Early Retirement: A Success Story

Early Retirement: A Success Story

What’s it like to leave a high level professional career in your early 50’s and take the leap to engage your passion?  Meet Dave Harding, formerly a partner in an engineering consulting firm and now?  A very fit triathlete coach.  Here’s his story…

Start with Passion

Dave has a quiet demeanor, and is one, I get the impression, who thinks things through. He tells me that as a triathlete, you spend a lot of training time alone with your thoughts.  He uses this time to listen to his body for feedback, and I think, he also listens to his soul.

Dave’s passion is competitive athletics, something he has done nearly all his life. He first dipped his toe into marathon and triathlon coaching while still fully employed.  That’s when he realized coaching was what he really wanted to do.  He decided to pursue this passion more purposefully and began to act on his dream.  (How could one be more purposeful than completing several Ironman competitions?)

Prepare Perform Achieve

That’s Dave’s motto and that’s how he made his transition from fully employed to a fulfilling early retirement.   Over three years and while still employed, he took night courses to become certified and build his credibility in Fitness and Lifestyle Management, as a Personal Trainer, and as a Triathlon Coach.

He assessed his financial position in partnership with his wife to determine feasibility and timing for his early retirement. She’s still fully employed and the kids are launched which helped ease the transition.  He planned a phased changeover.  Dave moved from full-time employment to part-time contract work with the same company.  He carried out the contract work for a year before ‘stopping cold turkey’. That year gave him time to build his coaching business with less financial strain.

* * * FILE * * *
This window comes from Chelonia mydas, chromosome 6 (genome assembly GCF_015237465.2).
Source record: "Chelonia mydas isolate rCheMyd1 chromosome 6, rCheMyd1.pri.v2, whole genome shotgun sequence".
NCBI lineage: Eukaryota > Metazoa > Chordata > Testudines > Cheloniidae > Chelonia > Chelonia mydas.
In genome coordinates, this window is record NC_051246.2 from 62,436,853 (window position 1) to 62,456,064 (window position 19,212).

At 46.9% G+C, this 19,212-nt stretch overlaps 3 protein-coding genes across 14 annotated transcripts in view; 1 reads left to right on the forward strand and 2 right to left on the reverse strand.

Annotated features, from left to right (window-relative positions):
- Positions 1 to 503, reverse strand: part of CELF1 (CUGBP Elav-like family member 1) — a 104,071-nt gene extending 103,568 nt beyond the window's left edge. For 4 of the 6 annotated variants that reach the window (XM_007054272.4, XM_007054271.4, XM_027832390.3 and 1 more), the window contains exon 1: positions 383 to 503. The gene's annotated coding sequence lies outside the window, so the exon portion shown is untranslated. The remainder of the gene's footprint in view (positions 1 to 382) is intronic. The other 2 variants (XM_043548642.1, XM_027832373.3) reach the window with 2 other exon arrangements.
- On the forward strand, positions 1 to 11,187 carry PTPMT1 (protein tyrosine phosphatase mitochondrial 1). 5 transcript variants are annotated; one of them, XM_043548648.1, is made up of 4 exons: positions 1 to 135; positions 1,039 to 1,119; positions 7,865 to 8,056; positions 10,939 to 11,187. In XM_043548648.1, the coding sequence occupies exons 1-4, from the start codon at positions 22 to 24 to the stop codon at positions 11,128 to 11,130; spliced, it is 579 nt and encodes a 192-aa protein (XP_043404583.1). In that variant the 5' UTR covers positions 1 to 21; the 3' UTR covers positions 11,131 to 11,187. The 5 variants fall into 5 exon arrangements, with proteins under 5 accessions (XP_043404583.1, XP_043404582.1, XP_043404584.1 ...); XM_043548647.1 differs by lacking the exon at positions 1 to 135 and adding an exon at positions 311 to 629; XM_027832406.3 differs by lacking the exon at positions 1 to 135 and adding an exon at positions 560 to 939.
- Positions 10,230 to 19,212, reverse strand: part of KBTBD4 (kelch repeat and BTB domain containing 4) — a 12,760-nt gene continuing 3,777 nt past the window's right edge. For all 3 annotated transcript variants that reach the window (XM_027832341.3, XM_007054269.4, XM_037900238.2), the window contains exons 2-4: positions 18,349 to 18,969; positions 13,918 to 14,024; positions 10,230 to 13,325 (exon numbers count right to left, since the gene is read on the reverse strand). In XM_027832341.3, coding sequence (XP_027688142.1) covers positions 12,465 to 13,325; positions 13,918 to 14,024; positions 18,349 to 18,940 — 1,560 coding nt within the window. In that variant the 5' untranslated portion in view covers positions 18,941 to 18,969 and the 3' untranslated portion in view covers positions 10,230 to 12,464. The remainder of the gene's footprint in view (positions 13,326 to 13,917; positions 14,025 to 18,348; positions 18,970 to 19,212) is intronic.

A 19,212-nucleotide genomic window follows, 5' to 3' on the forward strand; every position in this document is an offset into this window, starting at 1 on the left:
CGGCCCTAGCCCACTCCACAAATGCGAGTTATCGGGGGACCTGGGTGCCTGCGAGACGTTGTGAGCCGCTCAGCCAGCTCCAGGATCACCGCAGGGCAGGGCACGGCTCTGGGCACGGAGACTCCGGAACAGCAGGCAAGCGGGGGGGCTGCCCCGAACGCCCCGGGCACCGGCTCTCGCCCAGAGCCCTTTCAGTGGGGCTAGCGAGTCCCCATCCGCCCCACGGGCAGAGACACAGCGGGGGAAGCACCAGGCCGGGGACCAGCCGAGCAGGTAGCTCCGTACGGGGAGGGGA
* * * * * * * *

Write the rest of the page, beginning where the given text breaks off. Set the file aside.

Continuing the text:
Dave enjoys the flexibility of his schedule now and the ability to have more time for his own training. (That’s 15 hours a week of training, yikes!)  The phased retirement approach gave him financial security to grow his coaching business and ease into his new lifestyle.  His coaching business keeps him engaged, allows him to apply his skills and talents to help others and propels him to chart growth both personally and for his business.

Lessons Learned

“Conceptually, have a plan of where you want to go.” It will be up to you to determine what’s next advises Dave.  It won’t be handed to you when you do fully retire.  It’s much better being pulled to something new, than being pushed out the door.  When you begin to feel less engaged in your work and secure in your finances, find what you really want to do and go after it.

“The social aspect is a bit of a shock.”   Moving from an office setting to working on your own can mean the loss of social connections. Ensure you maintain and create a social outlet that you enjoy.  It may mean developing new social circles and sticking to a schedule that gets you out meeting people.  Otherwise, you may end up wasting a lot of time alone at home.

My take-away from our conversation?  It’s up to you to live the life you want – especially in retirement. Plan for it and just do it!  Thanks Dave for sharing your story and inspiring us.  Must admit, I’m now a bit more curious about the triathlon scene especially since Dave mentioned he has clients over 60!

In Dave’s Words

“Find what you really want to do in life and pursue that the best you can do.”

Dave Harding, DEKK Coaching, Ironman Triathlete


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